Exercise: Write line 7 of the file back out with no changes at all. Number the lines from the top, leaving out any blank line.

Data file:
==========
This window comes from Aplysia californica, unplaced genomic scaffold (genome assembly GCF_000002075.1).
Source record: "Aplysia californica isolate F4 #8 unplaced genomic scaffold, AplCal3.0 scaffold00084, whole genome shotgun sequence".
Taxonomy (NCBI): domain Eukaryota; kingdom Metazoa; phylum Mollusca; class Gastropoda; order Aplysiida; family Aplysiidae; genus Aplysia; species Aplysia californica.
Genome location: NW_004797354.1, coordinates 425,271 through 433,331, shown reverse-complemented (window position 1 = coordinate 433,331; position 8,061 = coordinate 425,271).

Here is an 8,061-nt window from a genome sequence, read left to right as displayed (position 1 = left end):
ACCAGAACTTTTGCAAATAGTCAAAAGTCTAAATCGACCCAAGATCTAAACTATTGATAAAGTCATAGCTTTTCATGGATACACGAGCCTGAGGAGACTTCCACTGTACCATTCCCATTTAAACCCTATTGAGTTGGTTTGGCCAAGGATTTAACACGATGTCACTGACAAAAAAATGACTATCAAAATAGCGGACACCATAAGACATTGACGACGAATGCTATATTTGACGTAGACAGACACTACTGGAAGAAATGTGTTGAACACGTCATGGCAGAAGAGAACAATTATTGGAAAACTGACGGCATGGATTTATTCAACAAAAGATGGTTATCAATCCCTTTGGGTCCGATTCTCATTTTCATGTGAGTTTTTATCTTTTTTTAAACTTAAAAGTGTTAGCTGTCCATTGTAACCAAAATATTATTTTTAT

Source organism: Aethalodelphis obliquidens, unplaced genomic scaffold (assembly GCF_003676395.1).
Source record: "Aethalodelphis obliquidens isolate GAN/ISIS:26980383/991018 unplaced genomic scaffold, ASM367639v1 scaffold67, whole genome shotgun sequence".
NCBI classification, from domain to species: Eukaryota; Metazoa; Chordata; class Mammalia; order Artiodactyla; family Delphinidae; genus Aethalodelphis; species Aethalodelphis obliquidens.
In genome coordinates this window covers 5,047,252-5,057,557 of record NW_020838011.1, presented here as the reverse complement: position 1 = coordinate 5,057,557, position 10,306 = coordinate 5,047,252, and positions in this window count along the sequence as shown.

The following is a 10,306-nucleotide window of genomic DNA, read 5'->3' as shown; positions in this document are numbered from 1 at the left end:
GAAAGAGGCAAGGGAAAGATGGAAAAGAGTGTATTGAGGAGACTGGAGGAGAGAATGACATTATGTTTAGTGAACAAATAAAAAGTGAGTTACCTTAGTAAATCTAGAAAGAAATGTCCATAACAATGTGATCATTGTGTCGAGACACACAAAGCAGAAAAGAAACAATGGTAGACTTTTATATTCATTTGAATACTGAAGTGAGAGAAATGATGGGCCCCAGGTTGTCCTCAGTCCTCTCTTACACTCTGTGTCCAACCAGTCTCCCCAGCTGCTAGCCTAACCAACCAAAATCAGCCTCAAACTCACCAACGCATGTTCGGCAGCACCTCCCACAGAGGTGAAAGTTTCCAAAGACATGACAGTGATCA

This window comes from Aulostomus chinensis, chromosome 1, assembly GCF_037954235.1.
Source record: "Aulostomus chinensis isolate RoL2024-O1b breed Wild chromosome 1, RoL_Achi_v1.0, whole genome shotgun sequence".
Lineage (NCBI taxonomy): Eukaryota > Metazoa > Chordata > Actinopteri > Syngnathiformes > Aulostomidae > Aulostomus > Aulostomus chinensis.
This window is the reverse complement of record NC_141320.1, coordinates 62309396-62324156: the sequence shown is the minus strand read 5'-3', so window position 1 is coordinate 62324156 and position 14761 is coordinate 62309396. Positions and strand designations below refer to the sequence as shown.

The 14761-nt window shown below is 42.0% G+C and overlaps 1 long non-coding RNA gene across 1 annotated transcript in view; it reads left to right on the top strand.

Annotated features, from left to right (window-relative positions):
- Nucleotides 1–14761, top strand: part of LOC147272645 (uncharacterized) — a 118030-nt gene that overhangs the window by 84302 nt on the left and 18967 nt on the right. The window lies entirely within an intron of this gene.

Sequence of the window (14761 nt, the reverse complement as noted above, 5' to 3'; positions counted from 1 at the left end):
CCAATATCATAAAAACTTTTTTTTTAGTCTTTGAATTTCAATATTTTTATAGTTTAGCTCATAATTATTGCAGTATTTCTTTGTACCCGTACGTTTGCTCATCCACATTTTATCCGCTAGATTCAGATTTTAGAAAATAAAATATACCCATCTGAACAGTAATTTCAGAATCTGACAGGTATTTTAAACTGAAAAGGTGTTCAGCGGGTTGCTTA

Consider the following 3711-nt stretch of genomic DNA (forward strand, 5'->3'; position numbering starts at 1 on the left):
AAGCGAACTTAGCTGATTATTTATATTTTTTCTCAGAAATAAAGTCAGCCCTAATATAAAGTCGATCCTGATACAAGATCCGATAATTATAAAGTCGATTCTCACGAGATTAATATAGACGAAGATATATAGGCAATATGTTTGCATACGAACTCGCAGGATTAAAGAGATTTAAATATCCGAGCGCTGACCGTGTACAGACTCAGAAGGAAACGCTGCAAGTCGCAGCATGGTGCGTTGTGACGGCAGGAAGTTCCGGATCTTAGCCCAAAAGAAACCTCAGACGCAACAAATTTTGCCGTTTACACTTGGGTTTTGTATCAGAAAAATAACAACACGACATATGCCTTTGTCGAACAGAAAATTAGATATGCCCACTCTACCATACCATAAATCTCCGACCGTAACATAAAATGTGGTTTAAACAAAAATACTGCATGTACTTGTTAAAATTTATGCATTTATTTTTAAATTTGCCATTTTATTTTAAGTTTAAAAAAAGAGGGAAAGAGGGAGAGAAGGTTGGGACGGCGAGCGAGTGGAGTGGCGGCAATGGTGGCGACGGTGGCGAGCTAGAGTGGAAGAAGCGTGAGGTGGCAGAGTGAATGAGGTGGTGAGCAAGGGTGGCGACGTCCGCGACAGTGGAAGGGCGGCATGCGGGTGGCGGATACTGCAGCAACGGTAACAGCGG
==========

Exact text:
Source organism: Aethalodelphis obliquidens, unplaced genomic scaffold (assembly GCF_003676395.1).